Our first question is: Who is Drillminister?

Drillminister, a rapper who creates drill music with a political edge, is unlike any electoral candidate that we’ve ever seen running for Mayor of London. I believe that’s a good thing.

Conspicuously dressed in casual clothing and a mask that has become his trademark, he has rebuffed the idea that concealing his face invites distrust. Society, Drillminister explained to the BBC, has been ‘conditioned to believe that a man in a suit with his face exposed is going to tell the truth’. He does have a point, and having listened to what else he’s had to say on a number of issues, including racial profiling, this rapper more than meets the eye. Given that he’s set himself apart, not only with the way he dresses, but the way he articulates his opinions and carries himself in the face of negative stereotypes, one should hardly be surprised that such a creative figure is running as an independent candidate.

His realistic and pragmatic approach to social issues

Drillminister has had little to no experience in the political sphere. However, he must still be considered a legitimate candidate for the mayoral elections. Despite the blame he places on various policies and the education system that only elevates those with an affluent background, the rapper never attacks anyone. Rather, whatever social issue he’s asked to provide his opinion on, he approaches it with a realistic and pragmatic attitude. When asked about the prejudice black people receive concerning knife crime, he calmly explains how the media, often led by white editors from well-educated backgrounds, largely contributes to this arbitrary racial profiling. ‘No one wants to look in the mirror‘, he told Aaron from Shout Out UK, ‘so you’re going to look on the next person and put blame’.

Regarding the disparity between the rich and the poor and the lack of political literacy, for example, he holds the education system accountable. ‘The reality is it’s all about our education system that’s being withheld from people, and that is why these politicians can’t be chastised’ for failing to meet certain policies, or making false promises that they typically make in order to gain as many votes as possible.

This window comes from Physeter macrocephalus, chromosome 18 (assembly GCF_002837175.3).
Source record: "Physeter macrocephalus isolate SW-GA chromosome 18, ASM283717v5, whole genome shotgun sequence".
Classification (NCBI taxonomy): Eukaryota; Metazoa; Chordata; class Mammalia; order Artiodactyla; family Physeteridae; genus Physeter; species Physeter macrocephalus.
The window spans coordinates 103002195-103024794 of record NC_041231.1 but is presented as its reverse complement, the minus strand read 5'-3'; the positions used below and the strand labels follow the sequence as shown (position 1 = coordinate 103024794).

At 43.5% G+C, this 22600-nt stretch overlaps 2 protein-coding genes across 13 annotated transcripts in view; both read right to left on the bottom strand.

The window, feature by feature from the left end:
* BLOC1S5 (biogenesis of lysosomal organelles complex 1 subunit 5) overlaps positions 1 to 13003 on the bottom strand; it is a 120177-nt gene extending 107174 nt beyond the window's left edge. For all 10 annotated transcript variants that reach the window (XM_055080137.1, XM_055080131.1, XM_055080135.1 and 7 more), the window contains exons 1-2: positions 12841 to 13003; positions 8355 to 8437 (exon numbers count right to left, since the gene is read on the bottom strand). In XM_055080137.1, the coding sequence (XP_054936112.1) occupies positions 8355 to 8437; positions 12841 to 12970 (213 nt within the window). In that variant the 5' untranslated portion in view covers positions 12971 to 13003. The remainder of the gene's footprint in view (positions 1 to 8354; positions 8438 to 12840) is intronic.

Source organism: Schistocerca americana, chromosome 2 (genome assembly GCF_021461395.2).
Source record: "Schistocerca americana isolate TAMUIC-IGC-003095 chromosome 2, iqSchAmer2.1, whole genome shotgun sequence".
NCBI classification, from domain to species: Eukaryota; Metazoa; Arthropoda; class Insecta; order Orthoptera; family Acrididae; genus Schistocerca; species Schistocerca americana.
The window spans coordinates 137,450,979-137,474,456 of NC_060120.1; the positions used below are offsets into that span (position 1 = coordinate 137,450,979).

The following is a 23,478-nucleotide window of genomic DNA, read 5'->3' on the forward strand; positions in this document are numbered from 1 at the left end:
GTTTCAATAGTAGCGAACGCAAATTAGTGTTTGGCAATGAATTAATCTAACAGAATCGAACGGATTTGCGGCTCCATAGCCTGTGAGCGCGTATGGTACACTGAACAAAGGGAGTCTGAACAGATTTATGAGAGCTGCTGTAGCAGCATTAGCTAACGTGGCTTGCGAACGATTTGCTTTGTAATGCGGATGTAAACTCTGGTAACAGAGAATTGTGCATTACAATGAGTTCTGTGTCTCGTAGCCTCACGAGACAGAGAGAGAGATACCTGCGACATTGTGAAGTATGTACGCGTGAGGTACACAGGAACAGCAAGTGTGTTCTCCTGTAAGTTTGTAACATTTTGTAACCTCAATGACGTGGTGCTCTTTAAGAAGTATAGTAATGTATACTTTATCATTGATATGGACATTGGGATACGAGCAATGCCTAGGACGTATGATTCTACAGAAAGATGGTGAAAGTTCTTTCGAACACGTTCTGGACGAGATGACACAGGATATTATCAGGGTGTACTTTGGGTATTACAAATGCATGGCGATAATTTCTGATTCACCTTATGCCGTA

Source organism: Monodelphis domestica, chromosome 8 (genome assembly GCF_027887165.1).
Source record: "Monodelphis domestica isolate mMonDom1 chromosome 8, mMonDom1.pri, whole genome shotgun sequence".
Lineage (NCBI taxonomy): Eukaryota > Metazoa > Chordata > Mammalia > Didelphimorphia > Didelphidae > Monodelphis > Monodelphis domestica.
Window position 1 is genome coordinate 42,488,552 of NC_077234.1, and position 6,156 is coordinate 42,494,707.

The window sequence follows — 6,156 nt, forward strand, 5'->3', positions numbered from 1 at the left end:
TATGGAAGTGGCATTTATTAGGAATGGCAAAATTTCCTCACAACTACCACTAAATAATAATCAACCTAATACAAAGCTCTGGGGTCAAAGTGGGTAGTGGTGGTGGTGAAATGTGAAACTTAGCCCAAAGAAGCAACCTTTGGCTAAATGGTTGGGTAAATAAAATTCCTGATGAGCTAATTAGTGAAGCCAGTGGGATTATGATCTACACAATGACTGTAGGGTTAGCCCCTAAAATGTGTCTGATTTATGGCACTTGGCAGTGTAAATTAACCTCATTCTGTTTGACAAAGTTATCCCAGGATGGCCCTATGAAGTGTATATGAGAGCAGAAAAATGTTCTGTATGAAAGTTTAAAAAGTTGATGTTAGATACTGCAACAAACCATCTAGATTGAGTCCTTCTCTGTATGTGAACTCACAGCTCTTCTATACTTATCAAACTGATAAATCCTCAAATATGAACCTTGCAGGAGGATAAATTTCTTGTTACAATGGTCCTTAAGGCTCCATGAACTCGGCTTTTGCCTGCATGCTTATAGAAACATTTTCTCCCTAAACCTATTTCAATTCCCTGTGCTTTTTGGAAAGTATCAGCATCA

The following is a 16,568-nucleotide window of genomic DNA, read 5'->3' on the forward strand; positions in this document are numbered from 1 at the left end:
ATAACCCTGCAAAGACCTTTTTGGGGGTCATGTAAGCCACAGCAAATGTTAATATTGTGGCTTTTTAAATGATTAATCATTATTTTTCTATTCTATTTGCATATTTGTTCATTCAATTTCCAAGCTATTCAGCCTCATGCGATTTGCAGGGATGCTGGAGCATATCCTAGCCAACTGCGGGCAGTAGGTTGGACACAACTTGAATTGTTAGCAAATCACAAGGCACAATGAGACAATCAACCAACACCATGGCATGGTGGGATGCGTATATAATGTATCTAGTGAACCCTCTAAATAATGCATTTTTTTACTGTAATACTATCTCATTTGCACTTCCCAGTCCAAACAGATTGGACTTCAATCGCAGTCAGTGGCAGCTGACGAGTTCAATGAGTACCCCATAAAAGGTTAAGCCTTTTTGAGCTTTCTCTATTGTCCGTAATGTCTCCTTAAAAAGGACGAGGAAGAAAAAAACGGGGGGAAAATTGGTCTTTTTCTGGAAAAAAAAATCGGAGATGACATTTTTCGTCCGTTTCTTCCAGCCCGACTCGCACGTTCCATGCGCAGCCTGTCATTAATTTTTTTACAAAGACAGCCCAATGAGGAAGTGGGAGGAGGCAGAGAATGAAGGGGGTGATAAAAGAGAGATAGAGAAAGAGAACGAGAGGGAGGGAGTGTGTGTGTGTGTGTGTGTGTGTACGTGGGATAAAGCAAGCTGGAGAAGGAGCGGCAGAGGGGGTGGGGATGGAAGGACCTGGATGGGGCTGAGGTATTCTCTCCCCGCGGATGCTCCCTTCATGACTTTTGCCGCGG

Rather than criticising the politicians that are in power, which regularly happens during parliamentary sessions, Drillminister simply draws on how certain negative social issues have come to light, and provides a practical explanation on how we can start solving them.

Tackling youth violence and knife crime

South London, often considered to be a ‘rough’ area, is where Drillminister has been all his life. Because of his upbringing, he has a unique viewpoint and brings a less sheltered experience of life in London compared to the other candidates. With certain areas in the city being rampant with youth crime and postcode wars, the rapper has most likely seen and experienced it all, having referenced it in his music, and so arguably has a good idea of how this recurring issue should be approached. For one thing, Drillminister has said that he wants to diversify the Metropolitan Police Service, believing that this is one key step to curbing crime. For an overview, 93 per cent of police officers in the country are white. Asians, Blacks, mixed, or those belonging to another ethnicity make up a meagre 6.9 per cent. ‘Communities are fractured because they don’t want to engage with the police,’ he explains. Considering the frightening problem of American police brutality, Drillminister’s approach to reducing youth violence makes sense.